In a March 1 Forbes article, Jason Bloomberg connects the dots of a number of events that have occurred over the last several years as Ripple evolved its business model and concludes that Ripple is a scam. I would argue that Ripple has been changing its business model as it tries to come to grips with what a cryptocurrency is and how a blockchain can add value in a complex financial environment and still address the regulatory framework of multiple countries. Ripple may not survive this journey, but I think that labeling it a scam is inappropriate until we determine if Ripple will bet the farm on XRP or instead drive value via the blockchain and establishing more common contracts for correspondent banking.
Because the primary cost barriers to international remittance of funds are the result of legal and fiscal issues, it is also possible that Ripple will find that building a platform that tries to address these costs from the bottom up may prove to be less efficient than a top-down approach as is being done by Swift. So Ripple is in a fight for its life and is likely to shift its business model again, but that isn’t a scam; that’s fighting for one’s life.
The Forbes article built the scam story by evaluating the role of XRP, which is truly a complicated mess. XRP was established when Ripple expected to be a consumer remittance product, which regulators quickly shut down. Ripple then pivoted to become an enabler of remittances for banks. This business model has also been modified several times, but it has certainly changed the nature of XRP, from a consumer digital currency that would be open to miners to a bank exchange currency controlled and mined by banks. It is Mercator Advisory Group’s understanding that the larger bank users of RippleNet are utilizing xCurrent, the platform that handles non-XRP currency for bank-to-bank transfers, bypassing regulator concerns about volatility. This is what Ripple contends is a better Swift. The use of XRP as the exchange currency would take place on xRapid, so there is choice involved.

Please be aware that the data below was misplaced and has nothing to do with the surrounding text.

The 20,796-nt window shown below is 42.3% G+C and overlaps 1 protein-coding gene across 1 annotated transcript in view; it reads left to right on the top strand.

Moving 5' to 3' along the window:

This highlights how Ripple has altered the position of XRP within its business model. Ripple has changed its utilization and focus regarding XRP so many times that XRP has started to look like a camel though, yes, it was once sold as a horse. However, Ripple had to change that horse into a camel to meet a regulatory reality. Of course, this makes Ripple a pariah to true crypto believers, but I think calling it a scam is a stretch.
Even so, XRP’s defenders are not doing themselves any favors with their hysterical reaction, accusing Jason Bloomberg of being paid by Forbes.com to push an anti-crypto agenda and dismissing what is clearly a carefully researched article. What is needed is a full counterargument by Ripple itself (the company refused to comment for the article), addressing the concerns in the argument. At this point, crypto skeptics have ample data to support their viewpoint, so advocates need to do more than just scream and shout. That sort of behavior just reinforces the author’s point, that cryptocurrency is fundamentally based on emotion and hype, rather than a solid business case. At least Ripple is actually trying to engage with financial institutions in the real world.
Overview by Tim Sloane, VP, Payments Innovation at Mercator Advisory Group